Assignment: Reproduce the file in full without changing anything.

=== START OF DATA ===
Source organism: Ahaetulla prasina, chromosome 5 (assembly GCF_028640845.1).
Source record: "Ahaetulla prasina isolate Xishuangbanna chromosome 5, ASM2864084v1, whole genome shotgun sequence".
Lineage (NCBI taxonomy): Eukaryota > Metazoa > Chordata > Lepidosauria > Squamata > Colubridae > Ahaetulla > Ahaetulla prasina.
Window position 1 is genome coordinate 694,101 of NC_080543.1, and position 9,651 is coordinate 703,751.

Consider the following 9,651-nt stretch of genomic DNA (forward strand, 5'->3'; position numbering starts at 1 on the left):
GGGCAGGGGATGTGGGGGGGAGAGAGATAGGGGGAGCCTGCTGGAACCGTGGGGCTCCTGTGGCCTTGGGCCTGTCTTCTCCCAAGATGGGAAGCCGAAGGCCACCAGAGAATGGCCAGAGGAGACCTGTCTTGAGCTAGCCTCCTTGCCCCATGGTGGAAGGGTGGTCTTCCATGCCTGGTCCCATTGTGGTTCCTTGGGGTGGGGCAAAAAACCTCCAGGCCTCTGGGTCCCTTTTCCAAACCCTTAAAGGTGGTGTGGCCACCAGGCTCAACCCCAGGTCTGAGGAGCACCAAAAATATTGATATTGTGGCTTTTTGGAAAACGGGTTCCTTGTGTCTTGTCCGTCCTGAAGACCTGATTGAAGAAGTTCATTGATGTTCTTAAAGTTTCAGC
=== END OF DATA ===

Source organism: Ahaetulla prasina, chromosome 5 (assembly GCF_028640845.1).
Source record: "Ahaetulla prasina isolate Xishuangbanna chromosome 5, ASM2864084v1, whole genome shotgun sequence".
Lineage (NCBI taxonomy): Eukaryota > Metazoa > Chordata > Lepidosauria > Squamata > Colubridae > Ahaetulla > Ahaetulla prasina.
Window position 1 is genome coordinate 694,101 of NC_080543.1, and position 9,651 is coordinate 703,751.

Consider the following 9,651-nt stretch of genomic DNA (forward strand, 5'->3'; position numbering starts at 1 on the left):
GGGCAGGGGATGTGGGGGGGAGAGAGATAGGGGGAGCCTGCTGGAACCGTGGGGCTCCTGTGGCCTTGGGCCTGTCTTCTCCCAAGATGGGAAGCCGAAGGCCACCAGAGAATGGCCAGAGGAGACCTGTCTTGAGCTAGCCTCCTTGCCCCATGGTGGAAGGGTGGTCTTCCATGCCTGGTCCCATTGTGGTTCCTTGGGGTGGGGCAAAAAACCTCCAGGCCTCTGGGTCCCTTTTCCAAACCCTTAAAGGTGGTGTGGCCACCAGGCTCAACCCCAGGTCTGAGGAGCACCAAAAATATTGATATTGTGGCTTTTTGGAAAACGGGTTCCTTGTGTCTTGTCCGTCCTGAAGACCTGATTGAAGAAGTTCATTGATGTTCTTAAAGTTTCAGC